Larry Lebby. Image from The South Carolina Oral History Collection.
(1950 - 2019) Lebby was born in Dixiana, South Carolina, to Irene Barbara Johnson Lebby and Edward Emerson Lebby, Jr. The segregated schools that he attended could not afford qualified art teachers, and he did not receive formal training until he was able to move to an integrated school. He developed and honed his artistic skills at Allen University in Columbia and the University of South Carolina, earning a BA in 1973 and a Master of Fine Arts degree in 1976.
As a youth, he entertained himself by drawing in the sand. Later, he crafted a finely detailed portrait of the former United States president Jimmy Carter using a ballpoint pen. He has also worked in such unorthodox mediums as Worcestershire sauce, tea, and berry juice. Lebby boiled the berries of his choice, added vinegar, then brushed on the hue as he would a watercolor.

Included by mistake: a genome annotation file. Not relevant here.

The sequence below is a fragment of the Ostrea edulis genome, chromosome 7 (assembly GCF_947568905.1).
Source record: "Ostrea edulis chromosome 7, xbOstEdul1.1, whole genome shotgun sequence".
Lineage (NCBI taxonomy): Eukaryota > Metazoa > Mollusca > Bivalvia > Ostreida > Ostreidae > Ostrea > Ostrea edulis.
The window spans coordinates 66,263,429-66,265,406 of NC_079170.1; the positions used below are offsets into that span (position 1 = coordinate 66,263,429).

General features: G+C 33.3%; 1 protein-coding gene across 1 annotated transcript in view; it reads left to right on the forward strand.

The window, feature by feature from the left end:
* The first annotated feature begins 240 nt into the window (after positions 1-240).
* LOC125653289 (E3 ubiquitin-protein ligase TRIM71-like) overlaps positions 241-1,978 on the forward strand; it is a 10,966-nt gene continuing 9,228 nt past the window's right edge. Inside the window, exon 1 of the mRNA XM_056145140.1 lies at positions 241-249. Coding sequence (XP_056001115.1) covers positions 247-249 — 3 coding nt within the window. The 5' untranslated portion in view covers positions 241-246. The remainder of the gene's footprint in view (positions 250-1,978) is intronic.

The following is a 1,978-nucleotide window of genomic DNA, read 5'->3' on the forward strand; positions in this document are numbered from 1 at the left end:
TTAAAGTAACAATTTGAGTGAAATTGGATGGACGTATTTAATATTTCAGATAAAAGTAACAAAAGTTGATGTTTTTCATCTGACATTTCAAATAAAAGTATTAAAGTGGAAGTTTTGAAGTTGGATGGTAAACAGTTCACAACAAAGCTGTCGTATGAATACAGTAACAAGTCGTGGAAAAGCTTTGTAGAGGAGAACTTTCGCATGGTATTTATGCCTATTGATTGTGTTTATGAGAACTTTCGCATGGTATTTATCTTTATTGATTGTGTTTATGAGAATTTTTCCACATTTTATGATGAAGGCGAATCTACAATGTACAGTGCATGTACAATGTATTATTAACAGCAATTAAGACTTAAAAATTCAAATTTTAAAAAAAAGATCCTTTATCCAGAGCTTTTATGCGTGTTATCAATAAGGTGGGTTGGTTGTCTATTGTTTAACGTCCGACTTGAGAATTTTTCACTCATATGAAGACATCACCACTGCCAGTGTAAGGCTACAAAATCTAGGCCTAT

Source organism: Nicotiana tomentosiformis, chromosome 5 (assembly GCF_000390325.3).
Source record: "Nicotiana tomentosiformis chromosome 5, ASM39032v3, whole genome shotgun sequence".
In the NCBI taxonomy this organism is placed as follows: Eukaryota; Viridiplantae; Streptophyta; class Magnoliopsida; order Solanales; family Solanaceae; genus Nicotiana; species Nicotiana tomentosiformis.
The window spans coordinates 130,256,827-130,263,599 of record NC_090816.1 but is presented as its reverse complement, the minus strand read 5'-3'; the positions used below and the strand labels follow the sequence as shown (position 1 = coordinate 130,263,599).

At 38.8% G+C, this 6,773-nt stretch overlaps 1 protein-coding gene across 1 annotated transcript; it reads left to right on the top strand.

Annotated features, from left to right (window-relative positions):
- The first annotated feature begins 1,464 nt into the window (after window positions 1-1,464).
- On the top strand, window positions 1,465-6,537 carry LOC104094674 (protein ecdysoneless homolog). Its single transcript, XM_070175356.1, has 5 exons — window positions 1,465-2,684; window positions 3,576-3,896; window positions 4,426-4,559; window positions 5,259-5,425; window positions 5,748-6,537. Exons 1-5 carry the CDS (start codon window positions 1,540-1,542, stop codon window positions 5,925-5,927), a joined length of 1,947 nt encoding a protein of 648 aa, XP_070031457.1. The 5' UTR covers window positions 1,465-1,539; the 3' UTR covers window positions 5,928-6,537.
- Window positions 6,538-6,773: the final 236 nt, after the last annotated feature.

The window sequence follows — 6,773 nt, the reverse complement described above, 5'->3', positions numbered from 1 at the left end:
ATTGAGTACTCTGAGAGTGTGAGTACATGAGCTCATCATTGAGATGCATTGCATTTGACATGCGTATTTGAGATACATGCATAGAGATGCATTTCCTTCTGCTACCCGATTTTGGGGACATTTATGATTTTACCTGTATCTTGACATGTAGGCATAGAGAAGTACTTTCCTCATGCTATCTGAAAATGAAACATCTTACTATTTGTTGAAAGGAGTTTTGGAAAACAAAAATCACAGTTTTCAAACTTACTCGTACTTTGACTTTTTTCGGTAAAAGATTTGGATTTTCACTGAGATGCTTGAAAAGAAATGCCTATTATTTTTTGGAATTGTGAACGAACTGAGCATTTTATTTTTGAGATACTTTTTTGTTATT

Lebby persisted with his experiments until he perfected his unique style. He also worked in more conventional media such as watercolors, oils, acrylics, and lithographs. Lebby’s southern roots are evident in many of his works, especially his paintings of the people, the architecture, and the landscape of his native South Carolina. His work has been displayed throughout the United States in places such as the White House, the Smithsonian Institue, the United Nations, and the United States Senate. In 1989, his work was displayed at the Vatican in Rome. His portraits of the noted South Carolina educator and theologian Dr. Benjamin Mays and the outstanding civil rights advocate Modjeska Simpkins hangs in the South Carolina State House. Exposing young people to the cultural wealth and diversity of the United States was very important to Lebby. He believed that schools must provide the facilities, supplies, and instructors to teach and motivate young minds. Lebby was affiliated with the United Negro College Fund Action Committee. He also served on the board of the South Carolina National Diabetic Association, the South Carolina Arts Commission, and the Governor’s Task Force for the Arts.